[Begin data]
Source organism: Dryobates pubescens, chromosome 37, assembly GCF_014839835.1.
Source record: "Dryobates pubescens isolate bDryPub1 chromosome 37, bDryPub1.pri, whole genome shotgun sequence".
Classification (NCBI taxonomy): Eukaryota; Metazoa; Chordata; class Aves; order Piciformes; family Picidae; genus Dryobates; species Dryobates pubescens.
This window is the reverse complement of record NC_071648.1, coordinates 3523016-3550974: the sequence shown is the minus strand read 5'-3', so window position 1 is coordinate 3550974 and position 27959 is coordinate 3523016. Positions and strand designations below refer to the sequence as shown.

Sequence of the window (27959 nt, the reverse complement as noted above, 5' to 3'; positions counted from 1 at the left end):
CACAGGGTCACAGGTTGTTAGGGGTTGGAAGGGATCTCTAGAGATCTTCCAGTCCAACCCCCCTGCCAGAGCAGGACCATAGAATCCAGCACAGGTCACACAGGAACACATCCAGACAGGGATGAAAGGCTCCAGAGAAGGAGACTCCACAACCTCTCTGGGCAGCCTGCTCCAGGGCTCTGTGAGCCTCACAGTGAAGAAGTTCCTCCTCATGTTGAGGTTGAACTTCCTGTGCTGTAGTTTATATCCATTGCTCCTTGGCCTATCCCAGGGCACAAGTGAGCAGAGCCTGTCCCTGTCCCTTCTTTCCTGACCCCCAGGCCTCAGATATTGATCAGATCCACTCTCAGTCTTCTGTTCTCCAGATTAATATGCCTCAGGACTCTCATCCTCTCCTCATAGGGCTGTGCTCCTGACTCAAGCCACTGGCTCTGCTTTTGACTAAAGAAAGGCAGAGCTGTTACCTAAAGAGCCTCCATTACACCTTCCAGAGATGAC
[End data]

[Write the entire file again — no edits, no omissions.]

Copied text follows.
Source organism: Dryobates pubescens, chromosome 37, assembly GCF_014839835.1.
Source record: "Dryobates pubescens isolate bDryPub1 chromosome 37, bDryPub1.pri, whole genome shotgun sequence".
Classification (NCBI taxonomy): Eukaryota; Metazoa; Chordata; class Aves; order Piciformes; family Picidae; genus Dryobates; species Dryobates pubescens.
This window is the reverse complement of record NC_071648.1, coordinates 3523016-3550974: the sequence shown is the minus strand read 5'-3', so window position 1 is coordinate 3550974 and position 27959 is coordinate 3523016. Positions and strand designations below refer to the sequence as shown.

Sequence of the window (27959 nt, the reverse complement as noted above, 5' to 3'; positions counted from 1 at the left end):
CACAGGGTCACAGGTTGTTAGGGGTTGGAAGGGATCTCTAGAGATCTTCCAGTCCAACCCCCCTGCCAGAGCAGGACCATAGAATCCAGCACAGGTCACACAGGAACACATCCAGACAGGGATGAAAGGCTCCAGAGAAGGAGACTCCACAACCTCTCTGGGCAGCCTGCTCCAGGGCTCTGTGAGCCTCACAGTGAAGAAGTTCCTCCTCATGTTGAGGTTGAACTTCCTGTGCTGTAGTTTATATCCATTGCTCCTTGGCCTATCCCAGGGCACAAGTGAGCAGAGCCTGTCCCTGTCCCTTCTTTCCTGACCCCCAGGCCTCAGATATTGATCAGATCCACTCTCAGTCTTCTGTTCTCCAGATTAATATGCCTCAGGACTCTCATCCTCTCCTCATAGGGCTGTGCTCCTGACTCAAGCCACTGGCTCTGCTTTTGACTAAAGAAAGGCAGAGCTGTTACCTAAAGAGCCTCCATTACACCTTCCAGAGATGAC